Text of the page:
I bought this book, thinking it would be about growing up in the 1960's and 70's (the era of my childhood), but instead it was mainly about FitzSimons and his family I dislike his newspaper articles and especially is huge ego and this book is a good example of how big his ego really is I acknowledge, however, that he has written some good books and books that need writing, eg telling the story of Nancy Wake as well as the iconic Australian battles of Kokoda and Tobruk although they positively reeked of Aussie jingoism To be fair, his childhood wasn't a classic example of growing up in Australia in the 60's and 70's He grow up on a farm to a loving Mother and Father which is a hell of a good start that a lot of kids don't see, but what particularly annoyed me (yes, I am easily annoyed!), was his attempts to make his childhood down to earth, especially the bits about going around in bare feet all the time, and going to school in bare feet It did happen in some rural areas, but then I was brought up in rural New South Wales and didn't have bare feet at school It's as if he is trying to make his upbringing sound a bit on the poor side, like Angela's Ashes, but when there are 6 children and they all go to an expensive city boarding school, you know it was an extremely affluent childhood Siblings that were school captains and prefects, the author himself playing rugby for Australia, it soundslike an English upper class family upbringing and of course the exact opposite of FitSimon's personal philosphy Is it the boy from the bush or the upper crust toffee nosed twat? I, for one wasn't fooled. FitzSimons has written some excellent books, that is why I read this one But it was a struggle To be fair it does avoid the bias manner of so many memoirs and autobiography's, so much so his considerably better than average adult life is mostly avoided The reader quickly discovers there are no regrets or skeletons, just a loving family that sees the best in everything and loves life in a simple existence.Many readers will be envious or doubtful of the life of FitzSimons, but it is the story of any ordinary country kid of that era. I enjoyed this a lotthan I expected! Peter FitzSimons grew up in the decade before I did but there were a lot of things that felt so familiar in his recount of his life some directly, some through stories I've been told by my parents I relate to his writing so easily that these could almost have been my memories and this was a lovely trip down that lane. I tried really hard to like this book, but I just couldn't Yeah, okay so I get it, the writer had a nice childhood However it felt less like he was discussing his childhood andsaying his childhood was better than mine.Its just a romanticism of days gone by You didn't have a TV? Congratulations I think the idea of a simpler time is pretty much bull It wasn't that the time he grew up in was necessarily simpler, it was that he was a child and being a child seemssimple.It also didn't feel like a nice retelling of the 1960s but it was Peter listing every unimportant detail There is like 2 pages or something dedicated to climbing a treeI was hopingfor a recount of life in the 1960s in general, but I guess with FitzSimons being a biographer I guess this is to be expected. My dear mother took a shine to one of Peter FitzSimon’s books, his take on the wreck of the Batavia She offered to lend it, but I demurred due to the pile of ‘must reads’ I already had waiting for me on my shelves One of those was, in fact, his memoir ‘A Simple Time’ I’d pick it up cheap a few years ago, somewhere or other Since that day it had slipped further and further down the order as other I consideredworthy tomes superseded it ‘Flesh Wounds’ is arecent purchase, but it too had suffered a similar fate, although I knew it’s arrival back in 2015 was to great acclaim It was about time I found out what all the fuss was about So I decided to read both in succession.My Mum was evenimpressed with my news that FitzSimons’ wife was television stalwart Lisa Wilkinson I also figured his latest, a retelling of the mutiny on the not so good ship Bounty might be an ideal Chrissy pressie for this amazing lady Who knows, I might even get around to reading it myself He’d never really been on my radar, Peter FS Being from Rugbyland didn’t help I knew he wrote columns for the Sydney Morning Herald and often commentated on the tele To his credit, he is also a leader keeping the flame burning for us becoming a republic And that, till ‘A Simpler Time’, was about all.In truth this memoir doesn’t set the world on fire It’s a pleasant enough way to pass the time, but his childhood is largely unremarkable – and probably all the better for that It speaks of a time when kids and freedom was a synonym, not the opposite, for better or worse He and his siblings roamed around, largely unfettered, from daylight to dusk, over his parent’s struggling acres.PFS was one of six young ones in a time before television and certainly well before this era of tiny screen fascination His mother had married down to a man she obviously loved to bits – her yearly stipend from her rich folks helping to keep the struggling orange orchard on Peats Ridge solvent It also assisted in giving their children a jolly good education In the book there are tales of bullying, first love, yearning for sporting success (which eventuates), country values as well as the city versus the bush Later comes a journey to check out the family’s origins and a realisation that his dad, like so many at the time, had an unspoken of battle with depression And Peter comes to appreciate, as in my case, how wonderful it was/is to have a remarkable mother to aide him through all his own troubles and tribulations One tale that really hit the spot was how, in her later years, he came to have his photograph taken with her by a Walkley Award winning camerasnapper amongst the orange trees The image is on view in this biography along with many others from the family album.What a joy it is to read that, on her deathbed, when Helen was asked by one of Peter’s sisters what the best thing about her life had been, she replies, ‘Having sex with your father Anyquestions?’ Delightful.Now, whereas the above was delightful in patches, ‘Flesh Wounds’ is a treat from cover to cover Fitzy’s upbringing was quite normal for the time, but poor Glover’s was all over the shop.Wil Anderson has likened this contribution to the list of classic memoirs to the work of America’s great raconteur Seinfeld I loved it so much I rushed out and purchased Glover’s latest publication ‘The Land Before Avocado’ and if time permits, I will delve into his back catalogue too As with FitzSimons, this author hadn’t meant much to me as he is also Sydneycentric, but his name does now The columnist/broadcaster can boast, without possible contradiction that, in any parlour game of ‘Who Has the Weirdest Parents’, he would win hands down He’d clean up if any bets were laid Nobody else at any table could claim they were the result of a virgin birth Then there is the story of how his mother had such a close connection to English aristocracy – until, that is, it all came tumbling down There’s his father’s alcoholism and his stepfather’s nudism – a stepfather who was once his English teacher! What horror there was when his mum did a flit with him If these stories do not have you in fits of laughter they’ll, without doubt, have you cringing Eventually Richard sets out to discover the reason for his parents dysfunctionalism They were a bizarre lot.I am so thankful my upbringing farresembled that portrayed in the first offering, but as a read Glover’s exceptional effort is sublime I’ve always figured nothing could surpass Clive James’ ‘Unreliable Memoirs’ as a tale of an Australian childhood Glover comes close Just brilliant And don’t get me started on the teddybears. It was good, lots of wonderful stories and certainly the attitudes towards parenting are of great value Peter FitzSimons, no matter how much you insist this isn't really a memoir, it is Only one criticism, and that would be, how can one family be so 'nice' and wonderfully together and, despite life's upheavals, always do exactly the right thing? A bit too sugar coated at times but still delightful enough to enjoy. Peter FitzSimons's account of growing up on the rural outskirts of Sydney in the s is first and foremost a tribute to family But it is also a salute to times and generations past In this rollicking and often hilarious memoir, Peter describes a childhood of mischief, camaraderie, eccentric characters, drama The childhood of a simpler time Peter FitzSimons writes of a time that I remember well despite being several years his senior.Things that his parents said to him, I recall as words of my parents It seems that there was a kind of collective wisdom common to parents after WWII and in the fifties for most of us and into the sixties for those who lived away from the big smoke.Life was certainly a simpler thing for us as children, perhaps less so, as Trish suggests, for our parents who struggled with limited means to feed and clothe their growing families There were chickens, eggs, homegrown fruit and veg, handmedown clothes and simple childhood pursuits We had so muchfreedom than the children of today and becameselfsufficient because of it Like Peter, we retained our innocence much longer so that looking back, our childhood seems a pleasant and simple time.Thanks for the trip down memory lane, Peter. A great representation of young Australian lives, a lot of us grew up in different circumstances but there has to be at least one thing in this book that you can relate to A good homely story, happy, sad, everything in between. I couldn't get past about 40 pages I found the style hard to read and it felt like it didn't really tell a story Just a bunch of side notes from his childhood.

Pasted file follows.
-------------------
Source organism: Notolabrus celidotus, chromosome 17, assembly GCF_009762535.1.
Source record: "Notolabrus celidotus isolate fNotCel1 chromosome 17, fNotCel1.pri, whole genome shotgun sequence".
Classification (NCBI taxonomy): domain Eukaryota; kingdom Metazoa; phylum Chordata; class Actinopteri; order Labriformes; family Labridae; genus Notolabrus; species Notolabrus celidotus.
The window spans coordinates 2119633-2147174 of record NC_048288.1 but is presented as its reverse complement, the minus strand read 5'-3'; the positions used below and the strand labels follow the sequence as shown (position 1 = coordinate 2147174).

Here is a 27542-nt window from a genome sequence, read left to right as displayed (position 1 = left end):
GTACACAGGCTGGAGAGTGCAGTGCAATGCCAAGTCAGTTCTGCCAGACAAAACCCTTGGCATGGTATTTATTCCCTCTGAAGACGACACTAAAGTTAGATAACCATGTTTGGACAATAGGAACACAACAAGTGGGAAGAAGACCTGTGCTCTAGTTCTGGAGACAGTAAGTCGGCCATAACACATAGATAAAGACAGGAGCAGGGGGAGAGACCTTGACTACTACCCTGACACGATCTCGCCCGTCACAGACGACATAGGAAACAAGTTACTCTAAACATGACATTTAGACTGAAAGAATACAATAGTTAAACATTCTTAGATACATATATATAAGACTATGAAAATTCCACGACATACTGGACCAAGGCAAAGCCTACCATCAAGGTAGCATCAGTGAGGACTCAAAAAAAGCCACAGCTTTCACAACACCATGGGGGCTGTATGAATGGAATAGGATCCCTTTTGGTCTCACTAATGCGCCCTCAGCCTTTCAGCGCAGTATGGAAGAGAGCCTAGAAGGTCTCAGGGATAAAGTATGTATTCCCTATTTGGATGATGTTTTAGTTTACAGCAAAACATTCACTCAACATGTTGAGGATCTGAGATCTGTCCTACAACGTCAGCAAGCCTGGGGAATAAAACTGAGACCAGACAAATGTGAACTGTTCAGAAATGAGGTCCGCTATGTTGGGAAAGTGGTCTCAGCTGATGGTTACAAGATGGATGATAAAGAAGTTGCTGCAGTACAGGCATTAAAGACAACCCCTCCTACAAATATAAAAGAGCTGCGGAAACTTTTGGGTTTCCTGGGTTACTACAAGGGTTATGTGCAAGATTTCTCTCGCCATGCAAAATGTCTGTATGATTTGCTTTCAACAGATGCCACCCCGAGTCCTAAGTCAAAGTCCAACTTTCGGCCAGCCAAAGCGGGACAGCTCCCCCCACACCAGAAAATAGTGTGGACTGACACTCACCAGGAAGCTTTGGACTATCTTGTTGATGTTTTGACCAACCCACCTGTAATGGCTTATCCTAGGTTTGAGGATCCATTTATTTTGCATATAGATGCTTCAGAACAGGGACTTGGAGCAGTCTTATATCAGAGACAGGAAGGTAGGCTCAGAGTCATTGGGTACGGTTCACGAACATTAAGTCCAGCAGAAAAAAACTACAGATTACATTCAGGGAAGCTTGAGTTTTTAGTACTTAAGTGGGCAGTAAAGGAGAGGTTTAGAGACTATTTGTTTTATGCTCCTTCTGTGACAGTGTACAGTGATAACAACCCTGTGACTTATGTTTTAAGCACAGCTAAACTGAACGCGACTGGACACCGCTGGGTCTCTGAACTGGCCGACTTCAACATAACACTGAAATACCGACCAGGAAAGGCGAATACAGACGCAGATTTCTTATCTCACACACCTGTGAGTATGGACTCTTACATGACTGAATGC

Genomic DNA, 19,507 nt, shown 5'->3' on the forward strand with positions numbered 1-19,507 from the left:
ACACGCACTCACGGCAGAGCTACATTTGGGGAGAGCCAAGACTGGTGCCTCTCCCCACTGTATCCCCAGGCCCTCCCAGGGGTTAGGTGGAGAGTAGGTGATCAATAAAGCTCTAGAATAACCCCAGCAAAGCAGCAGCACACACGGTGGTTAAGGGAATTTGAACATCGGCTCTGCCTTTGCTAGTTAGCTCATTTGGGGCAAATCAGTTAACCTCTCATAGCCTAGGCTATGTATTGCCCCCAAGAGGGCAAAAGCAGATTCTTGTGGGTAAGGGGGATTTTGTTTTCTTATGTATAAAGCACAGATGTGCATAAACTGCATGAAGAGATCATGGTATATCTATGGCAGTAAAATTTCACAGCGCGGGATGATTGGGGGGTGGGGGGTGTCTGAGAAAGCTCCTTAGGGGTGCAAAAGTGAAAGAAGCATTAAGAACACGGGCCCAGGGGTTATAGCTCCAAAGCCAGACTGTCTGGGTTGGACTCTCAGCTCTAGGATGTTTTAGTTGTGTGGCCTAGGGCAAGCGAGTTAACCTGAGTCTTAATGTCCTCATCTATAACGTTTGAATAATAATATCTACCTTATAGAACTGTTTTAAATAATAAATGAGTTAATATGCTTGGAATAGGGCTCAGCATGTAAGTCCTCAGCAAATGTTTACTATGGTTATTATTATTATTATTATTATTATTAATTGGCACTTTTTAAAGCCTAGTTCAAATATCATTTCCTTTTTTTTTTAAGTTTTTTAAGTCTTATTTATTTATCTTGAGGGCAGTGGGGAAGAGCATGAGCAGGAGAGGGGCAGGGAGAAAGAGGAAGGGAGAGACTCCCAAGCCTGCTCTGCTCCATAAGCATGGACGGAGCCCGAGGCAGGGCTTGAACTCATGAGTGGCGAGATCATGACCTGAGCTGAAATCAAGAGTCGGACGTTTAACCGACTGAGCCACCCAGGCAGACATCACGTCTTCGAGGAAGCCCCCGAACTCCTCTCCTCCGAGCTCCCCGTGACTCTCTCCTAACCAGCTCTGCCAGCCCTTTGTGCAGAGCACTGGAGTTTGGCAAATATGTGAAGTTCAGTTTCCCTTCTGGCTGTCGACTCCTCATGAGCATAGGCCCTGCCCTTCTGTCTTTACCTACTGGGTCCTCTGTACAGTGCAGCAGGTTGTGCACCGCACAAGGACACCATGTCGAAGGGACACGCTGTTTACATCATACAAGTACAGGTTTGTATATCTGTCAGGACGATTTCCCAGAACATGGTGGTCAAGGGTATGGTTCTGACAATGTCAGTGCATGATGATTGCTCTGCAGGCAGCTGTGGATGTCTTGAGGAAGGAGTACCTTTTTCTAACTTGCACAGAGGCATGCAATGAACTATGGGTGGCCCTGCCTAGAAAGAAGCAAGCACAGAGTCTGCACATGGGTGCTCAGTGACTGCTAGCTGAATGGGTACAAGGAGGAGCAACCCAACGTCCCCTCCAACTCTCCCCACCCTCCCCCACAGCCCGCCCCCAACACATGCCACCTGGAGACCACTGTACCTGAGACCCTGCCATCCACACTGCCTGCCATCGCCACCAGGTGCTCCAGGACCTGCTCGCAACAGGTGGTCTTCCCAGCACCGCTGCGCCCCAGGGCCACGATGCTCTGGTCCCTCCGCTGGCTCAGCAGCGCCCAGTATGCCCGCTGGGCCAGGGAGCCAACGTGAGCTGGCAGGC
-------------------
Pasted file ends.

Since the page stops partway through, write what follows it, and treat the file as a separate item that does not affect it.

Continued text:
- 416 pages
- A Simpler Time
- Peter FitzSimons
- 14 March 2017 Peter FitzSimons